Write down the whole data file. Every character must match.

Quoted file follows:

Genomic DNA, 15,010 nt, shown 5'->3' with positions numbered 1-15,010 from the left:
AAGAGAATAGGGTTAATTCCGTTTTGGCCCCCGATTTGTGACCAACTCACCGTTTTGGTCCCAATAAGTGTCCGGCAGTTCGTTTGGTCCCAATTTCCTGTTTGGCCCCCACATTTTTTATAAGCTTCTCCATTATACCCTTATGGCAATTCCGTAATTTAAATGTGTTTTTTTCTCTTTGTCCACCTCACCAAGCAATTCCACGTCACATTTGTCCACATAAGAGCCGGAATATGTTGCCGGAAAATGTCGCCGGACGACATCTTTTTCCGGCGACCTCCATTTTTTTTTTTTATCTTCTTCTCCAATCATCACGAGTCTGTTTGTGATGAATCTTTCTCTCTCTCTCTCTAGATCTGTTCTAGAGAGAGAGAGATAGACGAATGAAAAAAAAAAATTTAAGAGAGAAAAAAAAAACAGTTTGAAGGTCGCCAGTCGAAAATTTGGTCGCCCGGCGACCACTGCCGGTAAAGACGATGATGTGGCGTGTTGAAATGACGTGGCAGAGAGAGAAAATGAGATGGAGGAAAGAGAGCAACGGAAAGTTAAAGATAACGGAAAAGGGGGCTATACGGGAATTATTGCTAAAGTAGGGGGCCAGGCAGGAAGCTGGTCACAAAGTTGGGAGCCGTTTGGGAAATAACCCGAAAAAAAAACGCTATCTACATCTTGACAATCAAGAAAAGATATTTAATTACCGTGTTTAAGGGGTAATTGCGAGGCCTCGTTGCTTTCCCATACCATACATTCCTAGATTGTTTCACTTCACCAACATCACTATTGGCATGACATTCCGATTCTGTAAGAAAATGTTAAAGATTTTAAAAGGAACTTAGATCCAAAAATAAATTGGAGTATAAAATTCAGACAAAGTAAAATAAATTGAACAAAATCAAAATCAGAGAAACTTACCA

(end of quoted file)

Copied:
Genomic DNA, 15,010 nt, shown 5'->3' with positions numbered 1-15,010 from the left:
AAGAGAATAGGGTTAATTCCGTTTTGGCCCCCGATTTGTGACCAACTCACCGTTTTGGTCCCAATAAGTGTCCGGCAGTTCGTTTGGTCCCAATTTCCTGTTTGGCCCCCACATTTTTTATAAGCTTCTCCATTATACCCTTATGGCAATTCCGTAATTTAAATGTGTTTTTTTCTCTTTGTCCACCTCACCAAGCAATTCCACGTCACATTTGTCCACATAAGAGCCGGAATATGTTGCCGGAAAATGTCGCCGGACGACATCTTTTTCCGGCGACCTCCATTTTTTTTTTTTATCTTCTTCTCCAATCATCACGAGTCTGTTTGTGATGAATCTTTCTCTCTCTCTCTCTAGATCTGTTCTAGAGAGAGAGAGATAGACGAATGAAAAAAAAAAATTTAAGAGAGAAAAAAAAAACAGTTTGAAGGTCGCCAGTCGAAAATTTGGTCGCCCGGCGACCACTGCCGGTAAAGACGATGATGTGGCGTGTTGAAATGACGTGGCAGAGAGAGAAAATGAGATGGAGGAAAGAGAGCAACGGAAAGTTAAAGATAACGGAAAAGGGGGCTATACGGGAATTATTGCTAAAGTAGGGGGCCAGGCAGGAAGCTGGTCACAAAGTTGGGAGCCGTTTGGGAAATAACCCGAAAAAAAAACGCTATCTACATCTTGACAATCAAGAAAAGATATTTAATTACCGTGTTTAAGGGGTAATTGCGAGGCCTCGTTGCTTTCCCATACCATACATTCCTAGATTGTTTCACTTCACCAACATCACTATTGGCATGACATTCCGATTCTGTAAGAAAATGTTAAAGATTTTAAAAGGAACTTAGATCCAAAAATAAATTGGAGTATAAAATTCAGACAAAGTAAAATAAATTGAACAAAATCAAAATCAGAGAAACTTACCA